HON. LAMBERT B. KERN, attorney-at-law, resident in DeRuyter, is a native of Eaton, Madison County. Skilled in legal and in political law, quick-witted, keen, an able pleader at the bar, he is one of the most popular and successful lawyers of the county. His father, George Kern, and his grandfather, John Kern, were natives of Ireland, whence they came to America. in 1806. Sailing up the Hudson in a keel-boat to Albany, they there took teams for Madison County, then mostly a forest covered wilderness with a few scattered inhabitants. Uncleared land was for sale at ten shillings per acre. The family camped in the pine woods while the elder Kern prospected for a farm. He finally secured a tract of timber-covered land in the north-east part of what is now the town of Eaton, and built a log cabin as a temporary home for his wife and children. Like other pioneer farmers, he cleared the land for the plough by cutting and burning timber, and then raised flax, as well as a variety of food products, and kept cattle and sheep; while the good house-mother, equally diligent in well-doing, cooked and carded, spun and wove, made butter and cheese, and attended to other domestic details.
The Kerns came from the north of Ireland with other families of Irish Protestants, so well known to history as a self-reliant, liberty-loving, law-abiding, thriftful people, mainly of Scotch descent, than whom no better class of immigrants has ever set foot on American soil. Having cleared his land, John Kern erected substantial and commodious frame buildings, and resided there until he was called from the scene of his earthly labors. After his death the homestead passed into the hands of his son George, who bought out the interest of the other heirs, and occupied it as long as he lived, having added thereto other land in the vicinity. He married Hester Tooke, who was born in the town of Eaton, and died on the home farm.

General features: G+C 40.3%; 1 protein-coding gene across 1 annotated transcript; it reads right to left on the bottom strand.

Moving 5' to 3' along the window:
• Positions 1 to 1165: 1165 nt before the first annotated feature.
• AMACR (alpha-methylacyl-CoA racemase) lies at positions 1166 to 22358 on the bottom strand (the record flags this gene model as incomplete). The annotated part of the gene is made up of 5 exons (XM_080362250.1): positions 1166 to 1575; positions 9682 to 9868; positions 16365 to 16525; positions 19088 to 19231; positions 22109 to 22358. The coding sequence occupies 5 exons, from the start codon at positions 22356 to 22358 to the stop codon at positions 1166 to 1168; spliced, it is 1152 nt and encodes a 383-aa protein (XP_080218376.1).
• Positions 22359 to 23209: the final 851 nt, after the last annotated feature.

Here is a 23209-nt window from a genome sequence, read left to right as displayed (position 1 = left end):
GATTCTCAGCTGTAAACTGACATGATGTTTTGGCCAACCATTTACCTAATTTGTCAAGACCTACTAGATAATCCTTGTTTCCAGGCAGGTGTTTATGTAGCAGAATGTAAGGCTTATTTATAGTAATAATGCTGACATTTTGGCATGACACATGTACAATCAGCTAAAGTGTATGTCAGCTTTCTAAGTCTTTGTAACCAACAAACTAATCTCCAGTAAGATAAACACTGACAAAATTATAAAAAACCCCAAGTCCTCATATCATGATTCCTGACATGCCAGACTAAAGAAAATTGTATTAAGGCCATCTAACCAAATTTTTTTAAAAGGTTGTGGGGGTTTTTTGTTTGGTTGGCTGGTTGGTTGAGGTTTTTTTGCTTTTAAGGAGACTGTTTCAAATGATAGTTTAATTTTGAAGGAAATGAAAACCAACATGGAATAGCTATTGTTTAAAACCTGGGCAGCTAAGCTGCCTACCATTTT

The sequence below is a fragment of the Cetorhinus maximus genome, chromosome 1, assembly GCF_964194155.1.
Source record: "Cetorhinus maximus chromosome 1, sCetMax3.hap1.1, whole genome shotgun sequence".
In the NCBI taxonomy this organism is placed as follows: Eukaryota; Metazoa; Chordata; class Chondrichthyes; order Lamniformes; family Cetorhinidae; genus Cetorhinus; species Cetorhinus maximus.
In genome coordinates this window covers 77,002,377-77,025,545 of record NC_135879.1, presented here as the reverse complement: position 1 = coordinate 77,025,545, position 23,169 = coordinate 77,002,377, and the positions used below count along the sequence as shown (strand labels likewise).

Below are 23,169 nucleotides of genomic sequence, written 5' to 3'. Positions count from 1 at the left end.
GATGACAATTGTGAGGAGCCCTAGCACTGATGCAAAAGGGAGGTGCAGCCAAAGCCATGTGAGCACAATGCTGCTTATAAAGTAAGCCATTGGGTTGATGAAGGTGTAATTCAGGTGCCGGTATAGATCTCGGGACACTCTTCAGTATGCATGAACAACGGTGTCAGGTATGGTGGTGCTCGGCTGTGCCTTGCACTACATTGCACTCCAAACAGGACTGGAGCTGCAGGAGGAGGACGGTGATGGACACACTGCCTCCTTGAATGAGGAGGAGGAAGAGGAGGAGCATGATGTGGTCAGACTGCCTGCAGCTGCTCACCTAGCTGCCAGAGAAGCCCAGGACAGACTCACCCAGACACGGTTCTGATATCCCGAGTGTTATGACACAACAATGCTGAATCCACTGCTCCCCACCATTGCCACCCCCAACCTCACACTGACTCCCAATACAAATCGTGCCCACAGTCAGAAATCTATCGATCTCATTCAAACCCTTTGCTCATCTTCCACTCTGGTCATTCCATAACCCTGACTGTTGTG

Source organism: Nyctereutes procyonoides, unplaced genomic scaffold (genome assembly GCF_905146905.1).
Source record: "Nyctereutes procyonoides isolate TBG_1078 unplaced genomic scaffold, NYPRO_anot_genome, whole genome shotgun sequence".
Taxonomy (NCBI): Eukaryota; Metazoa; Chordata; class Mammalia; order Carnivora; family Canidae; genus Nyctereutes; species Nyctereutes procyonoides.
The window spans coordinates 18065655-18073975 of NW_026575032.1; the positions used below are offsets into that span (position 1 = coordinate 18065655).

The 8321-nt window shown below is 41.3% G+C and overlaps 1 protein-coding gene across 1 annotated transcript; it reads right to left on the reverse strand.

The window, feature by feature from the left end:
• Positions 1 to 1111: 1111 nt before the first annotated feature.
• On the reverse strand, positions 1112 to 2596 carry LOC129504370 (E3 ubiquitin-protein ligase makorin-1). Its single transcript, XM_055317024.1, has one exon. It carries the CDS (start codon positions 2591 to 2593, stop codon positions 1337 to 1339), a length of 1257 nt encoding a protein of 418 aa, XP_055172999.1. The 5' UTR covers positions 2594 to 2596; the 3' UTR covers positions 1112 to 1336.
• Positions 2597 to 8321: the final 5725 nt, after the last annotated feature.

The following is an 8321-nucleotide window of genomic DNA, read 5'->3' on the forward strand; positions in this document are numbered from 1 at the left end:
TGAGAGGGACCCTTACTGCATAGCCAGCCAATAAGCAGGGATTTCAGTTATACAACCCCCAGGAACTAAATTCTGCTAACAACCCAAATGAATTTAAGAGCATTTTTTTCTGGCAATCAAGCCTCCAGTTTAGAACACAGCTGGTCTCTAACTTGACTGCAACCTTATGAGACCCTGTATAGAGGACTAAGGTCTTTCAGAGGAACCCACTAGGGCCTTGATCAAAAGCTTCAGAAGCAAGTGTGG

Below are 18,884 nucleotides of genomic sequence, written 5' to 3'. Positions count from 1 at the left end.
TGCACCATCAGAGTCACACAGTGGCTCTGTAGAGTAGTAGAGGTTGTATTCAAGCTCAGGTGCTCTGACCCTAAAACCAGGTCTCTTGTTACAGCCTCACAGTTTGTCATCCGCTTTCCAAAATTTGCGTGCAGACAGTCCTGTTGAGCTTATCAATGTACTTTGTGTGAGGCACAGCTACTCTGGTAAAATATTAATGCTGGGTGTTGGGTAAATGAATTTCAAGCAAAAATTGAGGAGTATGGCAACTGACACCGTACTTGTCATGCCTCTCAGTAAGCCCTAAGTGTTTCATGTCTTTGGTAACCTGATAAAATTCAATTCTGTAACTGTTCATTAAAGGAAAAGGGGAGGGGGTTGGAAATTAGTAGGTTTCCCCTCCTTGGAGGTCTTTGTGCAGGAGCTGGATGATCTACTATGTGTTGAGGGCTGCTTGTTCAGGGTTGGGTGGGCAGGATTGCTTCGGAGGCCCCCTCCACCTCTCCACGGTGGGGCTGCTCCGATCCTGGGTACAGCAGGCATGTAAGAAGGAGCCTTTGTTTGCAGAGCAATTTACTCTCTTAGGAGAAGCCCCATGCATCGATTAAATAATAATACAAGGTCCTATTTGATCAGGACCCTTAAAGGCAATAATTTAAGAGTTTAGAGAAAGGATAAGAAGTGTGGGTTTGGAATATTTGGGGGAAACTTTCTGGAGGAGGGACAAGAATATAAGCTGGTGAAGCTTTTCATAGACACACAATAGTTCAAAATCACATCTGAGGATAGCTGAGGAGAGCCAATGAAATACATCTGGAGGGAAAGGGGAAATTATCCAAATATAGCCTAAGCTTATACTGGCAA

Lambert B. Kern was one of the ten children of George and Hester (Tooke) Kern. Fond of his books, he early determined to have a liberal education. From the district school he went on to the Free Academy and to Madison University, now Colgate University, paying his way, as many another student of limited means has done, by teaching. He was graduated from the academy in 1854, and from the university in 1857. After reading law in the office of Hon. Sidney T. Holmes, of Morrisville, he was admitted to the bar in 1862. He continued in the work of his profession in Morrisville till 1865, when he came to DeRuyter, where he has since remained in active practice. In 1867 he married Phebe Arnold, a native of DeRuyter, daughter of Ephraim Arnold. They have two daughters: Gertrude, wife of Frederick Schellenger, Postmaster at DeRuyter; and Mary, wife of Clarence E. Coan, of Syracuse. Mrs. Kern was reared in the Quaker faith, and has many of the quiet Quaker graces of manner and character. In politics Mr. Kern is a devoted Republican, and stands high in the counsels of the party. He was elected District Attorney in 1867, and Member of the Assembly in 1878. In 1893, when the great tidal wave of Republicanism swept over the State, he participated in his party's triumph, and was again elected a Member of the Assembly. He is a valued member of DeRuyter Lodge, No. 629, A. F. & A. M.
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